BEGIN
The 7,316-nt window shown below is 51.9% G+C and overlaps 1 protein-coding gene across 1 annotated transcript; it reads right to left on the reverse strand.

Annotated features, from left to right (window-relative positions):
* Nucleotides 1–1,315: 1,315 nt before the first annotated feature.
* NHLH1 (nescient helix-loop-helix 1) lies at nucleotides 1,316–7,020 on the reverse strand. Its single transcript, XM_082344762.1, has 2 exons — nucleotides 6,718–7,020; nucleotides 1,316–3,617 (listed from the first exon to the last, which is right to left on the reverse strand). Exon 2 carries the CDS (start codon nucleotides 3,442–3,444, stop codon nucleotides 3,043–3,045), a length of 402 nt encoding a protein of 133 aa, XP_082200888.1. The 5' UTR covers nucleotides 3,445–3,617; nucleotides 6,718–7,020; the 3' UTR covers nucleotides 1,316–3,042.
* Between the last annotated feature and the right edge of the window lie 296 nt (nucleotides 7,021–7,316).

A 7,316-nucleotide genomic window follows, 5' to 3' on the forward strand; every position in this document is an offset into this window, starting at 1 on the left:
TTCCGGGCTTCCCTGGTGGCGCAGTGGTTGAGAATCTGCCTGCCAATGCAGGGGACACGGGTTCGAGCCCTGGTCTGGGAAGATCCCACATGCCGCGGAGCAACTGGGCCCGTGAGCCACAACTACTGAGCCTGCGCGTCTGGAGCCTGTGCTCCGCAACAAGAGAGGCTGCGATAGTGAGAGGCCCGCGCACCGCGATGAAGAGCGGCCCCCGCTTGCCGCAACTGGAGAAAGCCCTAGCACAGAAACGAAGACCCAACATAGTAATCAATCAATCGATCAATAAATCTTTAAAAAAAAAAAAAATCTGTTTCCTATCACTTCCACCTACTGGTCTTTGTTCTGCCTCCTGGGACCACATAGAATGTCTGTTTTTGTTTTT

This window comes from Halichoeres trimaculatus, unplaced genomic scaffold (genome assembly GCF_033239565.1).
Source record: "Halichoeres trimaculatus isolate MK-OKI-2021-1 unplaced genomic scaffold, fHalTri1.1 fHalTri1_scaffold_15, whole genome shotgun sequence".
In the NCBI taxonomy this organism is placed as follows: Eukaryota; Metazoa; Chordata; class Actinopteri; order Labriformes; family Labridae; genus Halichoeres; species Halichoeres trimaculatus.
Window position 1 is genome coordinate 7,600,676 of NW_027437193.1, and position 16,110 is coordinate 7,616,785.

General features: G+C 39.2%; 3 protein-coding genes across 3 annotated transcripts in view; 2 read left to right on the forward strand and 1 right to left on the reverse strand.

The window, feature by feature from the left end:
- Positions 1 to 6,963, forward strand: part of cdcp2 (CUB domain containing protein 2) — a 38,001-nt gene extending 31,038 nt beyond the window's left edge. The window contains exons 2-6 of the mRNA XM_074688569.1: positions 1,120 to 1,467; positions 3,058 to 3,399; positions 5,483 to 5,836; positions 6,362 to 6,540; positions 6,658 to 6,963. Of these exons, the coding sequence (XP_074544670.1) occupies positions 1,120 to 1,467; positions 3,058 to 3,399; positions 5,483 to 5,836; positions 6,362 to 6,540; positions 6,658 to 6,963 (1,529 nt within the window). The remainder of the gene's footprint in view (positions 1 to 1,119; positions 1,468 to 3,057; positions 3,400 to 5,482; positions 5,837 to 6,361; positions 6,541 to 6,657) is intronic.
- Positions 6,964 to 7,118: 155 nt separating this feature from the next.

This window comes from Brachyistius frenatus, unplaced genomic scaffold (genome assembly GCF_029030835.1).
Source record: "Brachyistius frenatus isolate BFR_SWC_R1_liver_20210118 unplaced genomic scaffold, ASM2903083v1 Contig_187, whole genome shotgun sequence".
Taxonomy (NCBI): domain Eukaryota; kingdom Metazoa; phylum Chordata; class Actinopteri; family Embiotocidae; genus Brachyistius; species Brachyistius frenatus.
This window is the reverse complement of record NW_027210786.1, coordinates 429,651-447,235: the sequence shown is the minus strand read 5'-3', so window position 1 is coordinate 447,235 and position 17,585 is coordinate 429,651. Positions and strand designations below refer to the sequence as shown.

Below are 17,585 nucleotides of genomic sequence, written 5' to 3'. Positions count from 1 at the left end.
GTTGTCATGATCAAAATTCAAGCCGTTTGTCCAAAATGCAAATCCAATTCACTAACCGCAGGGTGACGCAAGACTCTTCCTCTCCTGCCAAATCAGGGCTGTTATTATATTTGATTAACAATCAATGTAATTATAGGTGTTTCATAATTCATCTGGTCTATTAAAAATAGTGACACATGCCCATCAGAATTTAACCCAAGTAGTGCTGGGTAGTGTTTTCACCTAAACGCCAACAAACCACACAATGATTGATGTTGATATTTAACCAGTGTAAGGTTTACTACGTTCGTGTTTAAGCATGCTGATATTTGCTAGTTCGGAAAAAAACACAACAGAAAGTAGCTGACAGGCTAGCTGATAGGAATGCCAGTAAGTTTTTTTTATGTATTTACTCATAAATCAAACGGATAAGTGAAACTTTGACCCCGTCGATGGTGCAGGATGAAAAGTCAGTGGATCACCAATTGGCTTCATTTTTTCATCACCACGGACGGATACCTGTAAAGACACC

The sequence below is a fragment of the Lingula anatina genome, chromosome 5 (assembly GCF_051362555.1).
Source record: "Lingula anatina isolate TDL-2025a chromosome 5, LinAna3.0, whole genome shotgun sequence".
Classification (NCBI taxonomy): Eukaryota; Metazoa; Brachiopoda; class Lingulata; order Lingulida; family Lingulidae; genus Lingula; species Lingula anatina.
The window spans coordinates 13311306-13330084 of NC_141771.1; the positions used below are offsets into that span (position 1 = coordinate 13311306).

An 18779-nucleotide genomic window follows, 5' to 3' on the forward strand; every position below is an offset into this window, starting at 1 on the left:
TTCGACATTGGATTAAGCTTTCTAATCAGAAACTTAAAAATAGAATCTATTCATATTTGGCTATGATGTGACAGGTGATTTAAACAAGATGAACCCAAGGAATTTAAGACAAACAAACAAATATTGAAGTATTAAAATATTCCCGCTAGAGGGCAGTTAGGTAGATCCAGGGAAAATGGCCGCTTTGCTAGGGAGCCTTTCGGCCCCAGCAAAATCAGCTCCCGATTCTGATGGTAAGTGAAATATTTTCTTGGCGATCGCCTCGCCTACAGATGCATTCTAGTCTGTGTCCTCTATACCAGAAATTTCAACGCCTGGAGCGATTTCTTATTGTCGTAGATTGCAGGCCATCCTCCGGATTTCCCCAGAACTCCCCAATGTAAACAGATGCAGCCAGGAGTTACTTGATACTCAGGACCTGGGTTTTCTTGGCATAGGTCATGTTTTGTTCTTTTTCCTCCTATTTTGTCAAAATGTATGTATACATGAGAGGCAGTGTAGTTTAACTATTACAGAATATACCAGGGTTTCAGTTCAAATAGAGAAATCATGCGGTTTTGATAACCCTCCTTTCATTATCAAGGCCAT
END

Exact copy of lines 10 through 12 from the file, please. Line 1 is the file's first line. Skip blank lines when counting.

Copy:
In the NCBI taxonomy this organism is placed as follows: Eukaryota; Metazoa; Chordata; class Actinopteri; order Labriformes; family Labridae; genus Halichoeres; species Halichoeres trimaculatus.
Window position 1 is genome coordinate 7,600,676 of NW_027437193.1, and position 16,110 is coordinate 7,616,785.

General features: G+C 39.2%; 3 protein-coding genes across 3 annotated transcripts in view; 2 read left to right on the forward strand and 1 right to left on the reverse strand.